Signings set for Dan Whittle book

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Demos Steak & Spaghetti Restaurant in Murfreesboro is scheduled to host a “book signing” by author Dan Whittle on Wednesday, April 23.


The writer, well-known throughout Middle Tennessee for his newspaper articles and columns, will be selling and signing his book ($22): “Canalou” at the popular eatery 11 a.m. to 2 p.m. and from 4 p.m. to 7 p.m.


Whittle is a columnist in The Post and Cannon Courier newspapers, plus is a visiting Friday co-host on the popular Truman Jones Show that airs from 9 a.m. to 10 a.m. weekdays on WGNS Radio.


“I’m deeply honored by the legendary Demos restaurant family allowing me to present my book to my home community,” noted Whittle. “Since being published by the Center for Regional History at Southeast Missouri State University in Cape Girardeau, Mo., the book has been selling well throughout the U.S.”


It’s a book based in Whittle’s native “Bootheel” in Southeast Missouri, where the nation’s largest dredging and drainage project in history started in 1914, that resulted in today’s 6-county farming region so fertile those counties comprise 30-percent of Missouri’s annual agriculture production.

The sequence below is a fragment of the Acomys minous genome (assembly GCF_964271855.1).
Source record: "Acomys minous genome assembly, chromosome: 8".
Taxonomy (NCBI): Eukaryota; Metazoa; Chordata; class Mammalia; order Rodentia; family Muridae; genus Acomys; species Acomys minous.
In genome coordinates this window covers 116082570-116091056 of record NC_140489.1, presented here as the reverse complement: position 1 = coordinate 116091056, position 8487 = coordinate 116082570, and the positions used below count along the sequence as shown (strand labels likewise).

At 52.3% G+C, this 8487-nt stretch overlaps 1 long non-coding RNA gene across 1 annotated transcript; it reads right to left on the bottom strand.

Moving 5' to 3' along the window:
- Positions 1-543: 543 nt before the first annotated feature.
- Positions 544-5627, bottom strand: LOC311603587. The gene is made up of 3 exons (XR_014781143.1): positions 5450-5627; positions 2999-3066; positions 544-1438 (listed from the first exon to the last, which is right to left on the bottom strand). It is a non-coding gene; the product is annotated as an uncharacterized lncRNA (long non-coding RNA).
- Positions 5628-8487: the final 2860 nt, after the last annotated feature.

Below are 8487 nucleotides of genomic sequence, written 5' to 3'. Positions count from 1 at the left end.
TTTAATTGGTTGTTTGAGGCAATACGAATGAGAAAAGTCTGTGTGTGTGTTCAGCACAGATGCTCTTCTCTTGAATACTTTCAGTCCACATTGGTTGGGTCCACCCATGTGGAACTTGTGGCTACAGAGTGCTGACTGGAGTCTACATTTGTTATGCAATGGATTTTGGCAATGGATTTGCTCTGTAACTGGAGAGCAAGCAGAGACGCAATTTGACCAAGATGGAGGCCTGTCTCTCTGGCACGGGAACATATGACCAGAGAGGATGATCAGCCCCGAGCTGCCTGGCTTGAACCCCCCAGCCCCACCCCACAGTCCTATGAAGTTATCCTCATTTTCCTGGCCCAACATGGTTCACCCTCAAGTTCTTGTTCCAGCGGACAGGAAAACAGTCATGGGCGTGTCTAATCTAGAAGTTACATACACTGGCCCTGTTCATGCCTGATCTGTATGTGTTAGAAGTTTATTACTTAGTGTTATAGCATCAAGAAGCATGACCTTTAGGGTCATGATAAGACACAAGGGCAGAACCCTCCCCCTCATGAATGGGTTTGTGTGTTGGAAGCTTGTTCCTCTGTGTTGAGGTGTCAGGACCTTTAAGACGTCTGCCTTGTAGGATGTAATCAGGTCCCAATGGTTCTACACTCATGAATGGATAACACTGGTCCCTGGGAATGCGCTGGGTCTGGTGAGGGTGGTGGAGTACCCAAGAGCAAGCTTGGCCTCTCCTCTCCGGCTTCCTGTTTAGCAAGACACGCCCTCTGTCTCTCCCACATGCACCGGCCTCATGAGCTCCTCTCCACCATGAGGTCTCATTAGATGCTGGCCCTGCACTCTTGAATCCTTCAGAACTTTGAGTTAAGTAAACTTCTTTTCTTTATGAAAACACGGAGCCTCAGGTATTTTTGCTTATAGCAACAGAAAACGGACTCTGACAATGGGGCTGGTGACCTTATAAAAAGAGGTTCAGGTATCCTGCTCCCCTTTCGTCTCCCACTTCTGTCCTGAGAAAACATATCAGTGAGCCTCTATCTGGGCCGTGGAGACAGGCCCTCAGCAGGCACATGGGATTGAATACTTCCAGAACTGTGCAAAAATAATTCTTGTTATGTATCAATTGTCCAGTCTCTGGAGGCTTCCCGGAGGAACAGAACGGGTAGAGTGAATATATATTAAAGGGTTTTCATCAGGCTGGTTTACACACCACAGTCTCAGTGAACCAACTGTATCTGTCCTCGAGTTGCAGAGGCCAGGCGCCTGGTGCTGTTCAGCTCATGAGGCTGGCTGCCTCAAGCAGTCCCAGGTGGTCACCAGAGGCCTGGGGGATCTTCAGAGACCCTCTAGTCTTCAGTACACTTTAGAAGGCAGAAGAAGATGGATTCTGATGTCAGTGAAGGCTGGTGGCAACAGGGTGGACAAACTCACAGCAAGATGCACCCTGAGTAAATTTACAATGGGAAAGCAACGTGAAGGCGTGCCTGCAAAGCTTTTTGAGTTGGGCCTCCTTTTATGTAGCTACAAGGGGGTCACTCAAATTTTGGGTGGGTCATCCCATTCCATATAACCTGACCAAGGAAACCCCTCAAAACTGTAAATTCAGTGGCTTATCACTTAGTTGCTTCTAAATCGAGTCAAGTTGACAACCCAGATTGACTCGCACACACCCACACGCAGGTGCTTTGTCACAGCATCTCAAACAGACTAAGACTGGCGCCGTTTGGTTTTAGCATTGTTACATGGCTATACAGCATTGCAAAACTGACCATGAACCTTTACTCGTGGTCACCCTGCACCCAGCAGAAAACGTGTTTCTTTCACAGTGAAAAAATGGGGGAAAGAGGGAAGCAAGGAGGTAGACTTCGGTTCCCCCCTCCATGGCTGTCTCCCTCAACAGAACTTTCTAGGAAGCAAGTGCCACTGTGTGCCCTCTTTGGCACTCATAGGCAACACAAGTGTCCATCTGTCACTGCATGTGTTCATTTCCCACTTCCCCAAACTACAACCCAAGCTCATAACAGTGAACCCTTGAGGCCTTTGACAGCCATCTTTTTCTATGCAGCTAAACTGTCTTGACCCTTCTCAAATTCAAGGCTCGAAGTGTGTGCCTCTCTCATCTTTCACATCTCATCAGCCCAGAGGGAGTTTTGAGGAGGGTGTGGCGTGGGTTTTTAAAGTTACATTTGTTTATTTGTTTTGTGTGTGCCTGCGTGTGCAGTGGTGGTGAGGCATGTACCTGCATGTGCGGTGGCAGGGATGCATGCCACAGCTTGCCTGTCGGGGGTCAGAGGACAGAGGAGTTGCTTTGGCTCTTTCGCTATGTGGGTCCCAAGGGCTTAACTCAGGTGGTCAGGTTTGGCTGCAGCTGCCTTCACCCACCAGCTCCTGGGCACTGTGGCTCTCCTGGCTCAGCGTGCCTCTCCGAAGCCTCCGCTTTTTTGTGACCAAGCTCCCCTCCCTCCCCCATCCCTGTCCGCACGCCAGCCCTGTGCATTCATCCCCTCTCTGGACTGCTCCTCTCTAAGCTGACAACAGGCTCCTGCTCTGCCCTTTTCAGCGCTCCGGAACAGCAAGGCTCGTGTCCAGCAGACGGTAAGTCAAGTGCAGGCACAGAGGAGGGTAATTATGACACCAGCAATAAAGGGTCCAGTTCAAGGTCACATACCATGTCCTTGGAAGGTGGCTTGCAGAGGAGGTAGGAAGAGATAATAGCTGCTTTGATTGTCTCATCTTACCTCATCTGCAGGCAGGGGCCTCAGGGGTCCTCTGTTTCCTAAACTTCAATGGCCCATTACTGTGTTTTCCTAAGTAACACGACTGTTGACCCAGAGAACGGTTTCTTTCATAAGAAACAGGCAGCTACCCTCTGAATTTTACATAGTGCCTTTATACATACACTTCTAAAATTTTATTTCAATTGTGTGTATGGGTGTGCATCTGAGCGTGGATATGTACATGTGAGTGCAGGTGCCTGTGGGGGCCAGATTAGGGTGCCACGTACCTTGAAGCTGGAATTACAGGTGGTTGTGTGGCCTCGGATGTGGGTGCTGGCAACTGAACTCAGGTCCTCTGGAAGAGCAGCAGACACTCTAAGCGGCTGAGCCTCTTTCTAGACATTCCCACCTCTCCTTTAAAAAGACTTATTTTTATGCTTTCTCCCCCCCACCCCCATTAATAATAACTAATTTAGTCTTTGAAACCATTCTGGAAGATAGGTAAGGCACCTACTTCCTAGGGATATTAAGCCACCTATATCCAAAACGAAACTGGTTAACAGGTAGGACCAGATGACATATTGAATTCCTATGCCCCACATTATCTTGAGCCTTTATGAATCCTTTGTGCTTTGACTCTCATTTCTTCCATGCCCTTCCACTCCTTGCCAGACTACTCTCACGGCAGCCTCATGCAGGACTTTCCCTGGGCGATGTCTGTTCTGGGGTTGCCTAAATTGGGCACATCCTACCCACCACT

That massive swamp on the Missouri side of the Mississippi River was the equivalent of West Tennessee’s Reelfoot Lake, both swamps partially formed in the New Madrid Earthquakes of 1811-12.


“Yankee timber barons entered the Missouri swamp in 1902 for the timber. Interviews with original swamp settler Florence Robinson Poe (1898-2012) provide the foundation chapter of our book, since she floated into what became our hometown ‘Canalou’ on a log raft in 1905,” Whittle describes. “This remarkable lady granted me interviews at ages 105 and 110, detailing events such as catching fish out of her bedroom window, her family being endangered by panthers and bears, and going to the post office in a Jon boat.”


The town name “Canalou” is a French word asking ‘where goes the channel?’”


The small remote New Madrid County town was first built on poles and platforms for first settlers to be up out of the water when not cutting and transporting logs.

“Those first settlers were tough, brave and adaptive people,” Whittle acknowledges. “The more I researched the book, the more I admired them, along with the awesome hard-working farmers who followed the timber harvest.”




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